But when the will of Caesar was opened and it was found that he had given every Roman citizen a considerable gift, and when the multitude saw his body carried through the forum all disfigured with its wounds, they no longer kept themselves within the restraints of order and discipline, but after heaping round the body benches, railings, and tables from the forum, they set fire to them and burned it there; then, lifting blazing brands on high, they ran to the houses of the murderers with intent to burn them down, while others went every whither through the city seeking to seize the men themselves and tear them to pieces.
Not one of these came in their way, but all were well barricaded. There was a certain Cinna, however, one of the friends of Caesar, who chanced, as they say, to have seen during the previous night a strange vision. He dreamed, that is, that he was invited to supper by Caesar, and that when he excused himself, Caesar led him along by the hand, although he did not wish to go, but resisted. Now, when he heard that they were burning the body of Caesar in the forum, he rose up and went thither out of respect, although he had misgivings arising from his vision, and was at the same time in a fever.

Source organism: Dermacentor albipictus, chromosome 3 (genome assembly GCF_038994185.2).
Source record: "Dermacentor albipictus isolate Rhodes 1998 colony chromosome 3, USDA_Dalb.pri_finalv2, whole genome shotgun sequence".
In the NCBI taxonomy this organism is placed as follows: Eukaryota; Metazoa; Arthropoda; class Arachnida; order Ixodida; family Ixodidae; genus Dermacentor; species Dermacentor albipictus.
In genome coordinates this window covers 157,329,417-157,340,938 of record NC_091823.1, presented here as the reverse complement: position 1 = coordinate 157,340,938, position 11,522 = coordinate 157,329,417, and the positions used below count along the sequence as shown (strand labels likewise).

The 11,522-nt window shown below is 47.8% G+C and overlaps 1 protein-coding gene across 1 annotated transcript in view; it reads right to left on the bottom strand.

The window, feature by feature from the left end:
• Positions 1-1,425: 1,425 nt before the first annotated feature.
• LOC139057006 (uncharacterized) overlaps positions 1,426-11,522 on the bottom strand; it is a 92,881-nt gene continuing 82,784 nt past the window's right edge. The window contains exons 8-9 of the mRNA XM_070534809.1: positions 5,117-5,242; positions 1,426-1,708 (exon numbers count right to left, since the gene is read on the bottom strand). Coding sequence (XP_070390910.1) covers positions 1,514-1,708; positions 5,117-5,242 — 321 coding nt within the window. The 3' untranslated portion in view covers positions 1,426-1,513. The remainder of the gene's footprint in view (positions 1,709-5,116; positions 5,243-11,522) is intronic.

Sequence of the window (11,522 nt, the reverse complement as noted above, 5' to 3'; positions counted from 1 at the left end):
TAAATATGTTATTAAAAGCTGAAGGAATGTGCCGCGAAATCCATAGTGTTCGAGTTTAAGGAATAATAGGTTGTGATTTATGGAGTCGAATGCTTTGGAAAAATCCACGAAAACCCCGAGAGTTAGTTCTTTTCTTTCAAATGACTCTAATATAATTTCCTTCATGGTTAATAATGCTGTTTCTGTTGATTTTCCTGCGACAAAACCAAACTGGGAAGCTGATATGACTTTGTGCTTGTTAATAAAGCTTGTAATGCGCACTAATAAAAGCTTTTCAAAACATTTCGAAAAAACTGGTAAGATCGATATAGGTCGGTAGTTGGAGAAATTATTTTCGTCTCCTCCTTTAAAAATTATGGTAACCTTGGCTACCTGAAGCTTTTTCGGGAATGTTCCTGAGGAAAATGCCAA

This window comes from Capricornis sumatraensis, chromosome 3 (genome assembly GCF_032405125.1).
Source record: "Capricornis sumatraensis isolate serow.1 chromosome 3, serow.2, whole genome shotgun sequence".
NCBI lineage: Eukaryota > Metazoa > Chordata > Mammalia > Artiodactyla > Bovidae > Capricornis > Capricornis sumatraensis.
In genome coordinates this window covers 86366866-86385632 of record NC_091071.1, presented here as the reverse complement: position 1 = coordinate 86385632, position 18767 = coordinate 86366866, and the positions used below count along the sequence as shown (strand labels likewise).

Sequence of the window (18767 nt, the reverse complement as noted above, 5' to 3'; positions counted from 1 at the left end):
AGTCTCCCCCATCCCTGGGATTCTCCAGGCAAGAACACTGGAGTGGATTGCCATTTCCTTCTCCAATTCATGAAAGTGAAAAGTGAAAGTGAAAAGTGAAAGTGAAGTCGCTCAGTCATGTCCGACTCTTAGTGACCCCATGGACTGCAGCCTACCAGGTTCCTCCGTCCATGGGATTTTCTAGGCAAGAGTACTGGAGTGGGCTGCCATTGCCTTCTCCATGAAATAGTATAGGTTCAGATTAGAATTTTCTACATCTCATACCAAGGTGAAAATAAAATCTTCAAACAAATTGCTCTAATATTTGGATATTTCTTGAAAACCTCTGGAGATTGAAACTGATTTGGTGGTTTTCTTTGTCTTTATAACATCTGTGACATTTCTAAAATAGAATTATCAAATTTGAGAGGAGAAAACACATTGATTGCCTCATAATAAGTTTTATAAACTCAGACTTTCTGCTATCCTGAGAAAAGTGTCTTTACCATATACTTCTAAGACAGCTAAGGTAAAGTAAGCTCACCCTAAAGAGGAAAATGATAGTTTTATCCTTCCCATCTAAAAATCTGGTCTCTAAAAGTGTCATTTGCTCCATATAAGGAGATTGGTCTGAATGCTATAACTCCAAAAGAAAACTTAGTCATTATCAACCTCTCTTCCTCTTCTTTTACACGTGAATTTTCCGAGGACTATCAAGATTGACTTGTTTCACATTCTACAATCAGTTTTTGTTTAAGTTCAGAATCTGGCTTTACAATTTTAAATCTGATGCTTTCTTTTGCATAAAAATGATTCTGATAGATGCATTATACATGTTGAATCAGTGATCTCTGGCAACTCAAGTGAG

At sight of him, one of the multitude told his name to another who asked him what it was, and he to another, and at once word ran through the whole throng that this man was one of the murderers of Caesar. For there was among the conspirators a man who bore this same name of Cinna, and assuming that this man was he, the crowd rushed upon him and tore him in pieces among them.1
This more than anything else made Brutus and Cassius afraid, and not many days afterwards they withdrew from the city. What they did and suffered before they died, has been told in the Life of Brutus.